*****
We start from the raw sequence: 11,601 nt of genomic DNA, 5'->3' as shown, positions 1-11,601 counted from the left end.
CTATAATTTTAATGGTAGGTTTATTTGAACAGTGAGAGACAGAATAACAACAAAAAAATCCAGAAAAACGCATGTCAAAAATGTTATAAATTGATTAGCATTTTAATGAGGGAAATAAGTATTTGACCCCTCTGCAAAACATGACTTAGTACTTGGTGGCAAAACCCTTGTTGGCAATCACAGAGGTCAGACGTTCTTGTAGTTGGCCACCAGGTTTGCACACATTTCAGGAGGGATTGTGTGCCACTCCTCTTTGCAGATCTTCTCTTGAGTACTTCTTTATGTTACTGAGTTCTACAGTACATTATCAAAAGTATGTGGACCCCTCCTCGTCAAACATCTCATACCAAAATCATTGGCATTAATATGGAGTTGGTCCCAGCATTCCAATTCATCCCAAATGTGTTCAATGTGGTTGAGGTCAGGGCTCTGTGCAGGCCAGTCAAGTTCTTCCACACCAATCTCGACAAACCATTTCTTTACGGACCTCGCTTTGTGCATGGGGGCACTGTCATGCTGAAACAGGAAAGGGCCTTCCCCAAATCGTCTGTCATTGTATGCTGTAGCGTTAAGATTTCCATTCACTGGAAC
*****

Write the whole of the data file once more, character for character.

We start from the raw sequence: 11,601 nt of genomic DNA, 5'->3' as shown, positions 1-11,601 counted from the left end.
CTATAATTTTAATGGTAGGTTTATTTGAACAGTGAGAGACAGAATAACAACAAAAAAATCCAGAAAAACGCATGTCAAAAATGTTATAAATTGATTAGCATTTTAATGAGGGAAATAAGTATTTGACCCCTCTGCAAAACATGACTTAGTACTTGGTGGCAAAACCCTTGTTGGCAATCACAGAGGTCAGACGTTCTTGTAGTTGGCCACCAGGTTTGCACACATTTCAGGAGGGATTGTGTGCCACTCCTCTTTGCAGATCTTCTCTTGAGTACTTCTTTATGTTACTGAGTTCTACAGTACATTATCAAAAGTATGTGGACCCCTCCTCGTCAAACATCTCATACCAAAATCATTGGCATTAATATGGAGTTGGTCCCAGCATTCCAATTCATCCCAAATGTGTTCAATGTGGTTGAGGTCAGGGCTCTGTGCAGGCCAGTCAAGTTCTTCCACACCAATCTCGACAAACCATTTCTTTACGGACCTCGCTTTGTGCATGGGGGCACTGTCATGCTGAAACAGGAAAGGGCCTTCCCCAAATCGTCTGTCATTGTATGCTGTAGCGTTAAGATTTCCATTCACTGGAAC